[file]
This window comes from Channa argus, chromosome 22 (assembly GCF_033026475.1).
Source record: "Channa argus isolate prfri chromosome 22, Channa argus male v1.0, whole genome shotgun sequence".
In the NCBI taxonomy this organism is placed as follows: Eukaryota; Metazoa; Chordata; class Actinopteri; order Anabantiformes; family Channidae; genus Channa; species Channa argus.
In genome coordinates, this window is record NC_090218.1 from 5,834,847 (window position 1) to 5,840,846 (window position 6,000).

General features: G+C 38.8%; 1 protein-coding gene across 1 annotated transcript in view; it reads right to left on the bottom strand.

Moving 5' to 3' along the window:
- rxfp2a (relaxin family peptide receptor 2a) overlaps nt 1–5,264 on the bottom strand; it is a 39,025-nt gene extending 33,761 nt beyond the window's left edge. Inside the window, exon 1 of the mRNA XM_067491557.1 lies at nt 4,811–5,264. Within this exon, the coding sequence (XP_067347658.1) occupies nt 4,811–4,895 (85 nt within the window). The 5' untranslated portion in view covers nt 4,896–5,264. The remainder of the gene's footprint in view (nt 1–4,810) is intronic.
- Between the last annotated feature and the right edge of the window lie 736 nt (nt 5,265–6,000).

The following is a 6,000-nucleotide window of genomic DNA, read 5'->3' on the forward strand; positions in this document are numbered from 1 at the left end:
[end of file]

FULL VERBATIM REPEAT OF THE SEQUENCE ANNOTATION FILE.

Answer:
This window comes from Channa argus, chromosome 22 (assembly GCF_033026475.1).
Source record: "Channa argus isolate prfri chromosome 22, Channa argus male v1.0, whole genome shotgun sequence".
In the NCBI taxonomy this organism is placed as follows: Eukaryota; Metazoa; Chordata; class Actinopteri; order Anabantiformes; family Channidae; genus Channa; species Channa argus.
In genome coordinates, this window is record NC_090218.1 from 5,834,847 (window position 1) to 5,840,846 (window position 6,000).

General features: G+C 38.8%; 1 protein-coding gene across 1 annotated transcript in view; it reads right to left on the bottom strand.

Moving 5' to 3' along the window:
- rxfp2a (relaxin family peptide receptor 2a) overlaps nt 1–5,264 on the bottom strand; it is a 39,025-nt gene extending 33,761 nt beyond the window's left edge. Inside the window, exon 1 of the mRNA XM_067491557.1 lies at nt 4,811–5,264. Within this exon, the coding sequence (XP_067347658.1) occupies nt 4,811–4,895 (85 nt within the window). The 5' untranslated portion in view covers nt 4,896–5,264. The remainder of the gene's footprint in view (nt 1–4,810) is intronic.
- Between the last annotated feature and the right edge of the window lie 736 nt (nt 5,265–6,000).

The following is a 6,000-nucleotide window of genomic DNA, read 5'->3' on the forward strand; positions in this document are numbered from 1 at the left end: